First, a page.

Fiction authors provide entertainment and escape. Readers like you for your content, and that isn’t just a finished book (although ultimately it hopefully will be). If you write mysteries set in the 1800s and you blog regularly about that time period and mystery-information-factoids or whatever regularly, you will be in a great position to already possess a following of mystery fans who respect your authority and talent to write on this subject. You will move from an unknown quantity to a known quantity much quicker than if you blog about writing or don’t blog at all.
2) Location, Location, Location—Yes, it is important for you to enjoy the social media platform you choose, but a wise author sets his preferences aside and goes where the readership is most likely to congregate. You may looooove Twitter, but if you write Young Adult, it is simply the wrong platform to spend a lot of time with expectations of finding readers. Is it a great place to network with professionals in the publishing industry? YES! But doing your homework and finding where your demographic (readership) is likely to spend a lot of time, will save you a lot of frustration.
One of the things I have learned over the years is that it is often our own ignorance that makes us dislike a certain platform. If you have a hard time on Twitter, MySpace or Facebook, buy my book and I will walk you step-by-step through the process. Ask your kids or grandkids, or even a friend in the know. Sometimes we just avoid what we don’t understand. That aversion can cost us countless man-hours building a platform on the wrong site. And if we are building in the wrong place, we are less likely to succeed and more likely to get frustrated and give up.
Think ice cream stand in Alaska, hot coffee in Tuscon, mountain bikes in Wichita, KS. A tough sell and a very limited customer base. Just because everyone is saying Facebook is hot and MySpace is passé in no way means you should listen to them. If you have to choose between going with your friends and going with your fans, I advise that you choose the fans if you desire to build a platform.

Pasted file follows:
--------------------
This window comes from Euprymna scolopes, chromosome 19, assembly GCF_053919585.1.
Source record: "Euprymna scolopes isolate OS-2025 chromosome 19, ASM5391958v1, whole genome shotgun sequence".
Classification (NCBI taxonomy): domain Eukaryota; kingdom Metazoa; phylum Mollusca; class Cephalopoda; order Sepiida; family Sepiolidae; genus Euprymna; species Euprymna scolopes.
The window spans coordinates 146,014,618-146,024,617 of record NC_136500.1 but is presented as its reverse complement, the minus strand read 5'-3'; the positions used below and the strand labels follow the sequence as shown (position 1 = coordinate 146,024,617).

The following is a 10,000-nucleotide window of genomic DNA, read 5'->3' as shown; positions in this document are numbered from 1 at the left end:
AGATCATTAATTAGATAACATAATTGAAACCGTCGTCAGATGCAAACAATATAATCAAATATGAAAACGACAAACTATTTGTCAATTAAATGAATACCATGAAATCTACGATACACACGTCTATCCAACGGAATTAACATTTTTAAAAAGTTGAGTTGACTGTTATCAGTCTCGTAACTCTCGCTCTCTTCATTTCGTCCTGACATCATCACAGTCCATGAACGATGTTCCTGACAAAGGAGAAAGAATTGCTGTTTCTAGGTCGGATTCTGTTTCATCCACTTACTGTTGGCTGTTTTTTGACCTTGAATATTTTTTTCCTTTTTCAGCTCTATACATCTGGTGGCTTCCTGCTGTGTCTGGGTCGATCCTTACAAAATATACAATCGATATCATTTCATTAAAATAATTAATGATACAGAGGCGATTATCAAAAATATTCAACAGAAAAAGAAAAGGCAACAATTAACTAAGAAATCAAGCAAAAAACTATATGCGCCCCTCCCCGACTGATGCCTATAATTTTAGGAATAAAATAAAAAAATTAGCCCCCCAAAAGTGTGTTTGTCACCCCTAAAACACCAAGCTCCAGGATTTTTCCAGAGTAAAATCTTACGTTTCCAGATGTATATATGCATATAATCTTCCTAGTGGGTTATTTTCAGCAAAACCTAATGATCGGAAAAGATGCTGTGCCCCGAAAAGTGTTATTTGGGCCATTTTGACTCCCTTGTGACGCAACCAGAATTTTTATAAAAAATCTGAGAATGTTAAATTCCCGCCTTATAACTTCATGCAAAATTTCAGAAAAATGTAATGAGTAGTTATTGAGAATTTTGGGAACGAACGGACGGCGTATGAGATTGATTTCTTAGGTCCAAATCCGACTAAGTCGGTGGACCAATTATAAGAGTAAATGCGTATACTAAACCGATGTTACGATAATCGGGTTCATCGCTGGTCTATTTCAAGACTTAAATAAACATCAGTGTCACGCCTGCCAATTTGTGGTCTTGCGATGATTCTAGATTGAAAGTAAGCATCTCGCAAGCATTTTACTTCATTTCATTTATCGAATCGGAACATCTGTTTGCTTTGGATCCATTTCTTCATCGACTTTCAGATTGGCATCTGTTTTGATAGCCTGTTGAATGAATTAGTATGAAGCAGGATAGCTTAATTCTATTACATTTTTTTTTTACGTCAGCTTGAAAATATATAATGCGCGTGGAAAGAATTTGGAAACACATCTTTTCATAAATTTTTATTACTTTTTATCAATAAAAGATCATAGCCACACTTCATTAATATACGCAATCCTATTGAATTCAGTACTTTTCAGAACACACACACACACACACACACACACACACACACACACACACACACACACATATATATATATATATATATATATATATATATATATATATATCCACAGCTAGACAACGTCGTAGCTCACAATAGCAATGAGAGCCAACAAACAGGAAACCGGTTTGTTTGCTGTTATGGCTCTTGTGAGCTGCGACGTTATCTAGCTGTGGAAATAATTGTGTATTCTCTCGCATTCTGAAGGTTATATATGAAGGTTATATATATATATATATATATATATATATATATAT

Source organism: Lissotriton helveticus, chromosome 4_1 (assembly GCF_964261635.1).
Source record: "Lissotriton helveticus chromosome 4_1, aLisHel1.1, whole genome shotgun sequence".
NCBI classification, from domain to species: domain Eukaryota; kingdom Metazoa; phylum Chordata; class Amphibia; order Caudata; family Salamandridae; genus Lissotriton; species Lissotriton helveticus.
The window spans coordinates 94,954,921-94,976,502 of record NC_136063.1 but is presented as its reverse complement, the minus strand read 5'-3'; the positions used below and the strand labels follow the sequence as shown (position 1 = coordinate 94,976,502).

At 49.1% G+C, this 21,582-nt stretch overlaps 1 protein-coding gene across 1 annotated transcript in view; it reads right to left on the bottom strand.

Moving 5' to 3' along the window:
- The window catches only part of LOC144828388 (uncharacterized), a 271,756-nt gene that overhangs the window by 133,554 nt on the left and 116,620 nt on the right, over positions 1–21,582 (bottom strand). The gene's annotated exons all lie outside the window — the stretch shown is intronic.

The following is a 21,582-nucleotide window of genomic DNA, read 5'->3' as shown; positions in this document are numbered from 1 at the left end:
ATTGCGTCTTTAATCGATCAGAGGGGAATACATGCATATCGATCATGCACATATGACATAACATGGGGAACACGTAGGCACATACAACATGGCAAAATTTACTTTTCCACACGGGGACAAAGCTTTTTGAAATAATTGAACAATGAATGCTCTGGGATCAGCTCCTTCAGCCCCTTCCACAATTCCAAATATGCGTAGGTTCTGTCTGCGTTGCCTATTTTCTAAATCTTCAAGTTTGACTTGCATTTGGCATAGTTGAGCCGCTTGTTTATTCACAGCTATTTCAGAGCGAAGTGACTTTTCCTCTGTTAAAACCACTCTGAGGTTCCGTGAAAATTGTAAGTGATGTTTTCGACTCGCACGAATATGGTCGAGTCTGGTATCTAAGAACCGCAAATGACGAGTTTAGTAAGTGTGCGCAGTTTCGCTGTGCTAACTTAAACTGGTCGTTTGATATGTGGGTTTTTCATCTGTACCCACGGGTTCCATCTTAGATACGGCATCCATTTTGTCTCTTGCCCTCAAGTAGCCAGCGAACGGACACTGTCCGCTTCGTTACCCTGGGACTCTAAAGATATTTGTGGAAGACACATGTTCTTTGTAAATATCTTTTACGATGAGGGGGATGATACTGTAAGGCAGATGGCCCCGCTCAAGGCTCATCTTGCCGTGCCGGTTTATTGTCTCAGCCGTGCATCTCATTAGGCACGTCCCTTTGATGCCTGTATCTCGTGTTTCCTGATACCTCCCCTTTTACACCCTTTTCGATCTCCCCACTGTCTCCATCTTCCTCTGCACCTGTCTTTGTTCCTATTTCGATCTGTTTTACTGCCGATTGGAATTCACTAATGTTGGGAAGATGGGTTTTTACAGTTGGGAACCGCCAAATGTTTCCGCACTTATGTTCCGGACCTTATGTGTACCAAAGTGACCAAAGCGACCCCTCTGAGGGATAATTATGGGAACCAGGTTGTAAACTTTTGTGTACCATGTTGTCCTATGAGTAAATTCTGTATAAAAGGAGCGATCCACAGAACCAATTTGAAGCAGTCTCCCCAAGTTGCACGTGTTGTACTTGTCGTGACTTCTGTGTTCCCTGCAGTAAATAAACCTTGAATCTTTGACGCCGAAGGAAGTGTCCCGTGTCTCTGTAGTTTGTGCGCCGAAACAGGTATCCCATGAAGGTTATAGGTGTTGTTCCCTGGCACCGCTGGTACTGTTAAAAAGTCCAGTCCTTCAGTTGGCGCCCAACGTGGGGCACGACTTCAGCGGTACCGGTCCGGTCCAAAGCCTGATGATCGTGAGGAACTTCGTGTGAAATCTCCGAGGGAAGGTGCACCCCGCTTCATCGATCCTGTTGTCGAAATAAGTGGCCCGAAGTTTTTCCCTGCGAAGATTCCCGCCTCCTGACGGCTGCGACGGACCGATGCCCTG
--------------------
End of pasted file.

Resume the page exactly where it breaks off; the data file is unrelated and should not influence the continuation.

3) Quality Beats Quantity Even When It Comes to Friends—The number of friends one has, whether MySpace, Facebook or Twitter is really irrelevant when it comes to the world of social media. In social media you aren’t just trying to influence an individual, your goal is to influence that reader’s community as well. Your goal is to identify and then connect with the expert influencers, then convince them to mobilize their networks to support you and your agenda.
Think of high school. There was always that group of girls and guys who seemed to control the opinions of the entire school. Most often they were the cheerleaders and jocks. If you became friends with one of them, then popularity naturally followed suit.
Social media is the same way. You can spend your time one of two ways. Follow so many people that you eventually have influence. Or you identify those in your social network whose opinions hold the greatest sway. A person with 3,000 regular followers cannot accomplish what one person with a handful of expert influencers can. In my book—yes, more shameless self-promo :D—I teach you how to locate these types of individuals.
In the end, remember:
1) Give the Customer (Reader) the Content She Will Most Enjoy
2) Go Where the Customers Are—Ski shops do far better business in Colorado than they do in Galveston, TX.
3) Surround Yourself with Experts in Your Field—That is just good advice no matter who you are.
And at the end of the day, social media aside… write a darn great book.
Happy writing! Until next time…